9.6 Moreover, the Ofsted inspection remit to focus on academic education has significantly widened within the past few years, to the extent that Ofsted now spends a vast amount of time analysing how children are “personally” developing based largely on qualitative data. Various schools have criticised this approach and have asserted that it neither gives an accurate picture of a child’s educational development, nor has been conducted appropriately. The questioning of children by inspectors has often focused on their sexual knowledge and is unnecessarily intrusive, especially for a one-on-one interview. For example, Ofsted has been found to question children from faith schools on whether they had ever met any gay or bisexual people; whether they knew how babies were made and whether they knew any homosexuals; and whether Muslim girls were wearing a hijab (following HMCI’s assertion that this could be interpreted as “sexualisation”). As reported by the media, pupils decribed feeling upset, uncomfortable, and distressed.
9.7 Indicating Ofsted’s view that sexually-related questions should be asked to pupils to show whether they are developing personally and socially, one recent inspection report recorded that due to having “restricted access to pupils and limitations on [discussing sexual lifestyles], this inhibited our ability to…determine compliance with [the law requiring that pupils develop socially, morally, spiritually, and culturally]”. Another report said “pupils cannot show respect for those groups of which they are unaware”, reasoning which Ofsted used to claim that the schools needed to explicitly teach about LGBT identities in order for pupils to learn how to be respectful citizens in modern Britain. It follows that, under the current regime, if home educators were inspected termly, significant intrusion into pupils’ moral and social personal development would similarly be expected – interference which persuades many parents to home educate in the first place.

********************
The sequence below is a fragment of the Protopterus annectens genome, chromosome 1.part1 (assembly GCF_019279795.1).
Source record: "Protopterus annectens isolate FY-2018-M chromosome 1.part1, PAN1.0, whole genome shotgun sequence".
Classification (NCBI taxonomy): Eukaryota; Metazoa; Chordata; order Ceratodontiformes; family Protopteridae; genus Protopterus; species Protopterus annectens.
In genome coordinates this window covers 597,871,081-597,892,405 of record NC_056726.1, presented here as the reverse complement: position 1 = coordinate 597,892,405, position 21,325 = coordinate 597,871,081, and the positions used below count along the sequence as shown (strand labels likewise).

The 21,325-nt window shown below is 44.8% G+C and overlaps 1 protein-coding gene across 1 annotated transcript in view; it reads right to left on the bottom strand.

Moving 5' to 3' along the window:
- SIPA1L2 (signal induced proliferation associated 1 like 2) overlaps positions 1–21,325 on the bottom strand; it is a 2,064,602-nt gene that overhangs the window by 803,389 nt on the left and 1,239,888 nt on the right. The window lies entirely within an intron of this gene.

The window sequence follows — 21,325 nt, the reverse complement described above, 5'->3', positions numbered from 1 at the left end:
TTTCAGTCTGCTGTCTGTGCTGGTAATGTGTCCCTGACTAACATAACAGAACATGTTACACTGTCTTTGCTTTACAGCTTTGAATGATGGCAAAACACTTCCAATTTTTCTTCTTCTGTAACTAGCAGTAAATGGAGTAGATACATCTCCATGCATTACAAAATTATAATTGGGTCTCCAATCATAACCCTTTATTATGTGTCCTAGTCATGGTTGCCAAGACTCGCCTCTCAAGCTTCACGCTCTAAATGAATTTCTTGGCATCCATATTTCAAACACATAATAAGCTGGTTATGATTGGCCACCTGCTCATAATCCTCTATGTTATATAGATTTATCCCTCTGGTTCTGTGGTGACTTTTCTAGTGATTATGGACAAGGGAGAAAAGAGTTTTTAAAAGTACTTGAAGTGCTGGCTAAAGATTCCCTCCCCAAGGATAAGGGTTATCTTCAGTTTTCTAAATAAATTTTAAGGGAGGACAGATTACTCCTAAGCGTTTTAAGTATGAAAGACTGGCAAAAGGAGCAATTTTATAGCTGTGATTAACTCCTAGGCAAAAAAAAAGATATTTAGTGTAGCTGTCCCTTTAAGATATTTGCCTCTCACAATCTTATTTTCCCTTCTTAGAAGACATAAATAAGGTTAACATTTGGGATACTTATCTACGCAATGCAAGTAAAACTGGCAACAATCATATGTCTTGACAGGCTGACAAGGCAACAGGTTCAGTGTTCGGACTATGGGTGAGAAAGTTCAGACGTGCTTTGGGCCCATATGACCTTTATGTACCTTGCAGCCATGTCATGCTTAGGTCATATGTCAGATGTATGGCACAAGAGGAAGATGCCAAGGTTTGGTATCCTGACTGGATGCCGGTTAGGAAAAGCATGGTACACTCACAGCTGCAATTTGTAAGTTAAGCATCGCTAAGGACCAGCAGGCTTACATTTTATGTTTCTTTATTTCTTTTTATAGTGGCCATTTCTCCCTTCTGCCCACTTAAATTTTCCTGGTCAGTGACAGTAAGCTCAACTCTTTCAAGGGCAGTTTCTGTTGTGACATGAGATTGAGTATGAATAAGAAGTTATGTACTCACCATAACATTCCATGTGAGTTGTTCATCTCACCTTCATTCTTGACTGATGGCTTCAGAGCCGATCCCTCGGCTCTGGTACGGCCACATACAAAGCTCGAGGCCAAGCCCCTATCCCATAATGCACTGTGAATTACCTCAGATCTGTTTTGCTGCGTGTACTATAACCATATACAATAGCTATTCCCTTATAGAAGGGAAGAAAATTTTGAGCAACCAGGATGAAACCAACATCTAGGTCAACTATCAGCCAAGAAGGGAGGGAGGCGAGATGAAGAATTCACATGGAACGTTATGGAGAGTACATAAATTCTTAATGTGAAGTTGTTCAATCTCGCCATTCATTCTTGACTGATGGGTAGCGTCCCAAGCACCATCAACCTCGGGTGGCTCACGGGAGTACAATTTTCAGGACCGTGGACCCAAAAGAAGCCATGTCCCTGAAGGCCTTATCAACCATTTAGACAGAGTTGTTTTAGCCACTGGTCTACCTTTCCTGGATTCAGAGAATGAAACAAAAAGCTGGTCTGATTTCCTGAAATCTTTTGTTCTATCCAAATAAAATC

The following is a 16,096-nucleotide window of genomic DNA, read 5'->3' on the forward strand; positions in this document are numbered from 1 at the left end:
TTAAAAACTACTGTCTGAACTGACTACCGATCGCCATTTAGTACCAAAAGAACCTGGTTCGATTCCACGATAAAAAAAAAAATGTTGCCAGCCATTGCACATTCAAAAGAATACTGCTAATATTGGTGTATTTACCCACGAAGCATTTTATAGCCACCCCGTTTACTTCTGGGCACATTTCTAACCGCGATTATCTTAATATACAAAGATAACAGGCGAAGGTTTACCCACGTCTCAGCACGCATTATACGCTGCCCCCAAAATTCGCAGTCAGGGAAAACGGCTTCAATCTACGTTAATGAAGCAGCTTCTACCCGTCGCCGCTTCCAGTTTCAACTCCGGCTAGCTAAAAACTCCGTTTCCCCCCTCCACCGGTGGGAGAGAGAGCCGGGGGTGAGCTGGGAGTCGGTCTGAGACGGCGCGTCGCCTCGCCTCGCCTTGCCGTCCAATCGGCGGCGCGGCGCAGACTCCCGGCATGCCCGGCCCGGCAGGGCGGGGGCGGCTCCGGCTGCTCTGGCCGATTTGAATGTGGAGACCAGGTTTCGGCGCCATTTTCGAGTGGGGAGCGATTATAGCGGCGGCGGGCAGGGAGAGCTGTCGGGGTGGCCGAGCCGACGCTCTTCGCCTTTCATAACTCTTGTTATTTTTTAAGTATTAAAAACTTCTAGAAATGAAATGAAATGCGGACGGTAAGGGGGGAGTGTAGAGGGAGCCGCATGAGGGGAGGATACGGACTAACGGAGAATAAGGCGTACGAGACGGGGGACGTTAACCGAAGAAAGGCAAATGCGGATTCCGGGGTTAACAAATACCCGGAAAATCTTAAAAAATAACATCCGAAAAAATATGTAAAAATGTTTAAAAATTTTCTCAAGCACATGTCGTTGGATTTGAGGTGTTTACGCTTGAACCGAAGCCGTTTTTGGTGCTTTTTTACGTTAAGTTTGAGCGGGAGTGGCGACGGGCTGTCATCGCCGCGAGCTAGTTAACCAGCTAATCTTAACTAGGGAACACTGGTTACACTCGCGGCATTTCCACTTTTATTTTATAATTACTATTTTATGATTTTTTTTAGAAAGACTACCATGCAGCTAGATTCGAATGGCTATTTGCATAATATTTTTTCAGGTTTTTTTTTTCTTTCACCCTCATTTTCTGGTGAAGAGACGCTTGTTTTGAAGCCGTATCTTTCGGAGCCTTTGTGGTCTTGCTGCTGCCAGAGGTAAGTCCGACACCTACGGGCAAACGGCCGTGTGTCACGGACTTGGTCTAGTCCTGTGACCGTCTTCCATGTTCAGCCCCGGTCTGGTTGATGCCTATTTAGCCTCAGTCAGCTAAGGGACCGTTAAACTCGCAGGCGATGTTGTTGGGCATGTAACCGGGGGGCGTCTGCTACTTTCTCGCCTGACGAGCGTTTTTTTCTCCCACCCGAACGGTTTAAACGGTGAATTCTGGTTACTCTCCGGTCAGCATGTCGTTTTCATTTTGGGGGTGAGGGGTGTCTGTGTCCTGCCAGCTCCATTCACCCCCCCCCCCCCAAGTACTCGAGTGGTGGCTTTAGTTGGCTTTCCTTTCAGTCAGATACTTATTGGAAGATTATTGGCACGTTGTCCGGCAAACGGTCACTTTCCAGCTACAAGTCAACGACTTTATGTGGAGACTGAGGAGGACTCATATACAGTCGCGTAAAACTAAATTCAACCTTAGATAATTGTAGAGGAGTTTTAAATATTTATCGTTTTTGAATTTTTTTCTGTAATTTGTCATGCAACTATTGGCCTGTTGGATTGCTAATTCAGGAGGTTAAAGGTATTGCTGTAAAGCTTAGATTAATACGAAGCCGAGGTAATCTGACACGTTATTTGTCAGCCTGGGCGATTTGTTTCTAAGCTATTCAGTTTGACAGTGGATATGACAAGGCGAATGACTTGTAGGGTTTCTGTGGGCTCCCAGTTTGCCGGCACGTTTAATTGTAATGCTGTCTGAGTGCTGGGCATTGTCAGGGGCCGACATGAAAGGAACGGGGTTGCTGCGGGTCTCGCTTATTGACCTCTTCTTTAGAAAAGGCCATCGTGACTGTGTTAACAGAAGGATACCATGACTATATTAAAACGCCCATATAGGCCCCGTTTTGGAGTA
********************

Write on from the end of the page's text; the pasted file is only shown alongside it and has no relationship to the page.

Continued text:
9.8 Thus, the inspection approach adopted by Ofsted is currently entirely inappropriate for the home education sphere and is not recommended, as it constitutes too great an interference into family life, as well as likely violating the rights of parents to educate their children in accordance with their beliefs and values.
10.1 ADF International (UK) strongly urges the Education Select Committee to weigh the proposals for interference into home education against the national and international legal obligations upon the UK to respect the right of parents to home educate their children in accordance with their values and beliefs. Recognising the subsidiary role of the State in relation to child protection, it should be recalled that LAs are already under a statutory duty to ensure that education is adequate and children are protected from harm – including in the case of home education. The powers granted to them enable them to sufficiently do this – including through data sharing agreements with other public bodies. No evidence has been submitted that can be relied upon to persuade the Committee that children are at greater harm or are educationally disadvantaged by the current system of checks and balances.